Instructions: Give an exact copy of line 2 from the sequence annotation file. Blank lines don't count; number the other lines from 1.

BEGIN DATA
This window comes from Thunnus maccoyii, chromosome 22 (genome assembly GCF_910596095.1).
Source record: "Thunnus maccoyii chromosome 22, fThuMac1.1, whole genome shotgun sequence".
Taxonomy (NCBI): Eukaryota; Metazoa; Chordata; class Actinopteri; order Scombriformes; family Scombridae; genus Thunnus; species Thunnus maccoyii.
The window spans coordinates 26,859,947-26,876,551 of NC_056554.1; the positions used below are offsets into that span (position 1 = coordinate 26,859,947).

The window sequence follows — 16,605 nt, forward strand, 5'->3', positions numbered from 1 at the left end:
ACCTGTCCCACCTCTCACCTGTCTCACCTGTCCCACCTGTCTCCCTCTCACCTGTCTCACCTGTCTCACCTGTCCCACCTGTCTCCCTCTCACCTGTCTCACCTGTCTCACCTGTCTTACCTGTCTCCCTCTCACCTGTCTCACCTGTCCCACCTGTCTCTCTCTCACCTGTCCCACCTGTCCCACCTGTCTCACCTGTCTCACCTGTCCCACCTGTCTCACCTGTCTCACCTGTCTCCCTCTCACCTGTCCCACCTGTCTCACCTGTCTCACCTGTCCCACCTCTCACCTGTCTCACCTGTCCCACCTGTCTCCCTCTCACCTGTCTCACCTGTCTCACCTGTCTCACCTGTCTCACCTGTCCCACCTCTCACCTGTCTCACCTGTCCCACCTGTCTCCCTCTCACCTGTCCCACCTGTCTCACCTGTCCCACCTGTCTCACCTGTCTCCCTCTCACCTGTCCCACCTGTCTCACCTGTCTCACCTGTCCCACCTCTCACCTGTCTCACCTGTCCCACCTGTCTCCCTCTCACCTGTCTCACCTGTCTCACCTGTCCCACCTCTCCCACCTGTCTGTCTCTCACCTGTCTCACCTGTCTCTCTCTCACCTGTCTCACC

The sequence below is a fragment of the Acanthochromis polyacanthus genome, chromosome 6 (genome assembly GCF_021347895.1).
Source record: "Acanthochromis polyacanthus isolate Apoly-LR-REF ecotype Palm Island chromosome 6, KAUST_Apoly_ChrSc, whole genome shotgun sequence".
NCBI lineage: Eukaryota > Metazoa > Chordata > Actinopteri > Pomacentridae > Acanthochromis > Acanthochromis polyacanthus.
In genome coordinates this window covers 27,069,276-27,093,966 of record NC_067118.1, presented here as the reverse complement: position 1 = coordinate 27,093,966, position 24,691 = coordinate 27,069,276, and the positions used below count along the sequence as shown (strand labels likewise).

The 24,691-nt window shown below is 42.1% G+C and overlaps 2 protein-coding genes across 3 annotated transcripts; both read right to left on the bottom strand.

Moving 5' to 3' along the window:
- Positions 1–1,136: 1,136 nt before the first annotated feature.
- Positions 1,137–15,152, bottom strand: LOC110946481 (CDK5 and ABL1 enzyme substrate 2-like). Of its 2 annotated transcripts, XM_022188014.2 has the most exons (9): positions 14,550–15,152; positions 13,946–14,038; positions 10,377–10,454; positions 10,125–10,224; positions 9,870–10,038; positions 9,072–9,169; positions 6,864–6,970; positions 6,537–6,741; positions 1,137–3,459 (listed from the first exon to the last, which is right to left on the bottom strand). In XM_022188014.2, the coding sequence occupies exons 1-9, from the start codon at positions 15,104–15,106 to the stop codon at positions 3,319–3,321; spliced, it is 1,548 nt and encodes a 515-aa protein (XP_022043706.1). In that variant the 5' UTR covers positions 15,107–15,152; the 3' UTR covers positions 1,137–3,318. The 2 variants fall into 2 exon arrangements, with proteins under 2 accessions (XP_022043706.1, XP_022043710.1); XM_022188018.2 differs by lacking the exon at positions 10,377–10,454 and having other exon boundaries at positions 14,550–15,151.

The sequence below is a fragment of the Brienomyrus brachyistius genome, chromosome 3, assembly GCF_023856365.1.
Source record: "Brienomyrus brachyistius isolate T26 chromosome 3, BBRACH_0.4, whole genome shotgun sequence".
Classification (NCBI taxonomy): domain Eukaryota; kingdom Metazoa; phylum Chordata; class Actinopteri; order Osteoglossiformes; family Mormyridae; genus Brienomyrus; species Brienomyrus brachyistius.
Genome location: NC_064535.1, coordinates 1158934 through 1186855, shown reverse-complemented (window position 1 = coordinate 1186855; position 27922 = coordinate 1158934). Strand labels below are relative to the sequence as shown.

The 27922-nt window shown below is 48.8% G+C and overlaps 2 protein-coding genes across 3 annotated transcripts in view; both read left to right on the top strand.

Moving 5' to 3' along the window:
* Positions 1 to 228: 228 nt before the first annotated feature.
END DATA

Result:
Source record: "Thunnus maccoyii chromosome 22, fThuMac1.1, whole genome shotgun sequence".